Power System-on-Chip for Future Airborne Sensor Systems
Examensarbete för masterexamen
Wireless, photonics and space engineering (MPWPS), MSc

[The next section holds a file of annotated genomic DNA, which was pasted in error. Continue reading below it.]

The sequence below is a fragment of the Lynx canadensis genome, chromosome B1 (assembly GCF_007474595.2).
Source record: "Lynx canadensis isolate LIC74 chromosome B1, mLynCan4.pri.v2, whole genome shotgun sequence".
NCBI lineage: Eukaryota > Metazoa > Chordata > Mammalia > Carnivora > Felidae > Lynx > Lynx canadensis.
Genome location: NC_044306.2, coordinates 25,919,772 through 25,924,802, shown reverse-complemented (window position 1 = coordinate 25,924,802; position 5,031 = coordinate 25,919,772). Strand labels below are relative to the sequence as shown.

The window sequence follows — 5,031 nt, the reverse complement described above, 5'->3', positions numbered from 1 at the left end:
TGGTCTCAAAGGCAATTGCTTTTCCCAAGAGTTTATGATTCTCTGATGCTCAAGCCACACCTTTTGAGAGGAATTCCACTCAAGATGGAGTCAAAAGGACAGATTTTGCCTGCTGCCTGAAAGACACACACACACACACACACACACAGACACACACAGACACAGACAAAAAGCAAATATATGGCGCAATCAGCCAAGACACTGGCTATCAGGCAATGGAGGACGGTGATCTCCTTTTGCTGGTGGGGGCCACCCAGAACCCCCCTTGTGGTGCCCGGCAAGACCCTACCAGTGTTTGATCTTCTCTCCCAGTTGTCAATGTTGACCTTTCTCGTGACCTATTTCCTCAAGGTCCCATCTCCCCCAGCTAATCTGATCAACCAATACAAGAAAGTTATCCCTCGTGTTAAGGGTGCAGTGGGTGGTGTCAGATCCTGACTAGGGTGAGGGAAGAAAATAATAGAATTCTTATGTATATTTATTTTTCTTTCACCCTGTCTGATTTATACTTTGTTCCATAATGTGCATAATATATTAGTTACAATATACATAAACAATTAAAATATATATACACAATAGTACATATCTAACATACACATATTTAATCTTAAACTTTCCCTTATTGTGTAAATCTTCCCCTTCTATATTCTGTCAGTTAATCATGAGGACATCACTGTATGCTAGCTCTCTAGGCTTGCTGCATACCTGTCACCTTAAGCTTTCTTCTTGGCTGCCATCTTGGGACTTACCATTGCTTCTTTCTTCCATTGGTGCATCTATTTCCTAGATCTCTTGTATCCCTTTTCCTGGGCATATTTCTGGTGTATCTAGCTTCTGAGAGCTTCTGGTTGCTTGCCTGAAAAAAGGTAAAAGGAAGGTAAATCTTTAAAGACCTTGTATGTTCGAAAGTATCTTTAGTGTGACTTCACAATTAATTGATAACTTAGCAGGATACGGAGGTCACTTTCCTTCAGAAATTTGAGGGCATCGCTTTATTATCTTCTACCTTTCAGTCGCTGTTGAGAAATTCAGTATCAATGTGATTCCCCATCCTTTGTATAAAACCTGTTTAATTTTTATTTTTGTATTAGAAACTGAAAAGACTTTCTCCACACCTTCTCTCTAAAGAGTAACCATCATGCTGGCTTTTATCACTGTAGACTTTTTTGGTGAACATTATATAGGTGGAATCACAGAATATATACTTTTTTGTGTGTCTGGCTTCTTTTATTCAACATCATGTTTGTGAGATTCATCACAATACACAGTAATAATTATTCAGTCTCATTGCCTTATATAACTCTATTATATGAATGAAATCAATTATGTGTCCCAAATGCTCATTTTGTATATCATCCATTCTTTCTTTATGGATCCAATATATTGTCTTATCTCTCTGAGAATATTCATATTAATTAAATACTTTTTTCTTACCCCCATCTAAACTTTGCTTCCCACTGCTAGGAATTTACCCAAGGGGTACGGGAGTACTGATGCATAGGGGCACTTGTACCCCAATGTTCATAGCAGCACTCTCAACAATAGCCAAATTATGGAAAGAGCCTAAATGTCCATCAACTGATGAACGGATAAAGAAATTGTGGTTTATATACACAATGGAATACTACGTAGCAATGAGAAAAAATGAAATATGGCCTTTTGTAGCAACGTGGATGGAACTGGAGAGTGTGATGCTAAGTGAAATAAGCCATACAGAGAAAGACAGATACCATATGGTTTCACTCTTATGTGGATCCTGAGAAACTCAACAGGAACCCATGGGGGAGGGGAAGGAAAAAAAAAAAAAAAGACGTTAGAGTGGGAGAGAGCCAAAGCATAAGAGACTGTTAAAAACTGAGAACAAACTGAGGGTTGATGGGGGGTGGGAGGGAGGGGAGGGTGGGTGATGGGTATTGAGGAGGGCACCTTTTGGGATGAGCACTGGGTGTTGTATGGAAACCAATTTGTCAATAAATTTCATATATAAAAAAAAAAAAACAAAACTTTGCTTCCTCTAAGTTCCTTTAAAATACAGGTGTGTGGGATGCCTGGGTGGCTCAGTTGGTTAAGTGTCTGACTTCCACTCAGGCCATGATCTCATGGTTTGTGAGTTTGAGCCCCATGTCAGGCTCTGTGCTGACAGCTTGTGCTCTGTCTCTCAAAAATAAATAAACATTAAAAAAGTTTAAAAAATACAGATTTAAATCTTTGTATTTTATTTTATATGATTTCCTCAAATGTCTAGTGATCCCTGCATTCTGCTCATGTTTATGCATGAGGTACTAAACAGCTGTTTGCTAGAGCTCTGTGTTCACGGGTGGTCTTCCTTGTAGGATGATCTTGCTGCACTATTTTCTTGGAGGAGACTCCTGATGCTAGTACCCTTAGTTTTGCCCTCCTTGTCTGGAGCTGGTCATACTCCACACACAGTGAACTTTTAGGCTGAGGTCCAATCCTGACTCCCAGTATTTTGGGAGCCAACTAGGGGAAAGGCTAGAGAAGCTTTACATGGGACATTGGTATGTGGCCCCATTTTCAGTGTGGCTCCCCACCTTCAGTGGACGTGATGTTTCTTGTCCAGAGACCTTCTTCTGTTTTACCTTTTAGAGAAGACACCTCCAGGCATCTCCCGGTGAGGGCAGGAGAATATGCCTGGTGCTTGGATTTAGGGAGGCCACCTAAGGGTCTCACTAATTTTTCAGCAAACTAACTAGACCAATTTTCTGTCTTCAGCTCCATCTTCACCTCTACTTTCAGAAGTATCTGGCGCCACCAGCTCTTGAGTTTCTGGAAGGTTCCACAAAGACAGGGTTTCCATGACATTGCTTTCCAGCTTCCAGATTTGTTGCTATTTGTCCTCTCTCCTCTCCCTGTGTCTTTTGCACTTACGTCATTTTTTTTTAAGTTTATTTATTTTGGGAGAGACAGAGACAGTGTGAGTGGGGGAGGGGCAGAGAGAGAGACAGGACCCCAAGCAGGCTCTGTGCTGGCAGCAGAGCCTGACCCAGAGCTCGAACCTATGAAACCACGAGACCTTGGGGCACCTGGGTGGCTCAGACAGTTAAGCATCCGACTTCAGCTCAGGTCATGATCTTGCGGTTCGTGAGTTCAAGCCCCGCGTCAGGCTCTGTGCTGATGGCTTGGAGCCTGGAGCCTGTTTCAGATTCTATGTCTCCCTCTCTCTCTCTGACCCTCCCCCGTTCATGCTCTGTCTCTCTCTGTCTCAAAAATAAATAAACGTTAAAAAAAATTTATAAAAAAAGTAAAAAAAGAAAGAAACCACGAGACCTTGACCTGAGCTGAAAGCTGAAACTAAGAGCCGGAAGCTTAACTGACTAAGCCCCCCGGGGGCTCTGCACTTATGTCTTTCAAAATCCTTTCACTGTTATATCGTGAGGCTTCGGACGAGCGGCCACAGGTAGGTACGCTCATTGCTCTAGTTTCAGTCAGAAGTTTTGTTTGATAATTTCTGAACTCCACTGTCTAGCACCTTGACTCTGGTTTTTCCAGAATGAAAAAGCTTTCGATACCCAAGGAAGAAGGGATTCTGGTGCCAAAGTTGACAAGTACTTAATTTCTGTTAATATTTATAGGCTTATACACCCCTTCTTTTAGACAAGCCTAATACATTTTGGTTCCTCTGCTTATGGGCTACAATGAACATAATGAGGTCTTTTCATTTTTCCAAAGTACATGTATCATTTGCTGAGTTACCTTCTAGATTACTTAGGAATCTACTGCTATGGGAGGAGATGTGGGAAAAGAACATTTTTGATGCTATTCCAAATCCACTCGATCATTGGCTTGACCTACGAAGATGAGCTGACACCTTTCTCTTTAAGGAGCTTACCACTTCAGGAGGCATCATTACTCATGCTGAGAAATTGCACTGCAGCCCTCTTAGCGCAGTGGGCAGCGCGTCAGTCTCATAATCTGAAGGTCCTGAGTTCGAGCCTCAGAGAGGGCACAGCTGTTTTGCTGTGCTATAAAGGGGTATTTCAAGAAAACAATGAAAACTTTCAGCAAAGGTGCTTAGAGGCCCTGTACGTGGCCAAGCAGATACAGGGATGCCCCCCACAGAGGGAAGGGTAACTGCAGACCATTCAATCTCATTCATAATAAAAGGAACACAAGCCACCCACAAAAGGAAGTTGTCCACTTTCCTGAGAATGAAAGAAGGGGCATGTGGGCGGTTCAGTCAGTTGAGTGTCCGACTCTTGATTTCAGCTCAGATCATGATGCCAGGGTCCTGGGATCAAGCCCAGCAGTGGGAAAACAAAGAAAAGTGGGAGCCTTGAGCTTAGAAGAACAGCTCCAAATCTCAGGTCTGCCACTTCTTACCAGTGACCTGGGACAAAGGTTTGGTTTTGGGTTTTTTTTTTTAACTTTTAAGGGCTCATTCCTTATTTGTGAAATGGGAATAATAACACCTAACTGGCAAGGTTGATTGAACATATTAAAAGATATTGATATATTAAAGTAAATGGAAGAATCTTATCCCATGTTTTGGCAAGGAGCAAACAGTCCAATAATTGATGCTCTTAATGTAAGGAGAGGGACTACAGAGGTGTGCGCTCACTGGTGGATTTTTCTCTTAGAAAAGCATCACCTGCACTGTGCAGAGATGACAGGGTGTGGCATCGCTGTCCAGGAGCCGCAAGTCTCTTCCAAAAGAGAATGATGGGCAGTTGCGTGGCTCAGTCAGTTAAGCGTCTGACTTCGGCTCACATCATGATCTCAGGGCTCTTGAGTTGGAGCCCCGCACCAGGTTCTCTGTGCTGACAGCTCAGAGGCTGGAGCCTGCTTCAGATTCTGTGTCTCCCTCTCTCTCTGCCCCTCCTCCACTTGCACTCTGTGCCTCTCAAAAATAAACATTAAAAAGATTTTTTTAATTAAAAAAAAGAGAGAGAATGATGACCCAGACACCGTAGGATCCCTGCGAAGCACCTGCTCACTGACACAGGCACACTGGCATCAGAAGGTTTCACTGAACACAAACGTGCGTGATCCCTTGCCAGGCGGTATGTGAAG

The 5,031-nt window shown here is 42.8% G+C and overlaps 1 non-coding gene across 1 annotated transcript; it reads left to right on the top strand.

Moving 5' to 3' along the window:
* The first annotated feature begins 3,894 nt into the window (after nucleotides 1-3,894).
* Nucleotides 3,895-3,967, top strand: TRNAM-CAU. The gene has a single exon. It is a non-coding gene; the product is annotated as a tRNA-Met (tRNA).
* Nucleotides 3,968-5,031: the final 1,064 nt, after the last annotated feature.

This thesis looks into the requirements on technology to realize a fully integrated GaN power System-on-Chip for a switched mode DC-to-DC converter that could be used in future airborne sensor systems. A fully integrated power stage would save much space and weight, which is beneficial in any application and, especially, for airborne applications. The topologies considered include conventional Buck-type converters, interleaved Buck converters and switched capacitor converters. The target input voltage is 270V and the power stage conversion ratio is 10-to-1. Focusing primarily on optimizing steady state efficiency the necessary integrated passive components are designed and simulated. It is identified that an advanced technology for multi-layered or very thick conductors is a requirement, and based upon these two new inductor topologies are proposed. The multi-layered inductors utilize two coupled layers of 5 μm thick spiral conductors and the very thick inductors use a single conductor layer with a 30 μm conductor. A simple linear model is also presented to describe the most important performance characteristics for commercial GaN devices, the correlation between parasitic drain-source capacitance and the maximum tolerated drain-source voltage and current. Finally, complete power stage design examples are presented alongside approximate on-chip area requirements for the analyzed active and passive components. The performance of the designs are verified with simulations and the multi-layered inductors provide power stages with optimum efficiencies of 46% to 65% at switching frequencies in the 70 to 150MHz range. The very thick inductors reach efficiencies of 61% to 71% operating at 40 to 80MHz.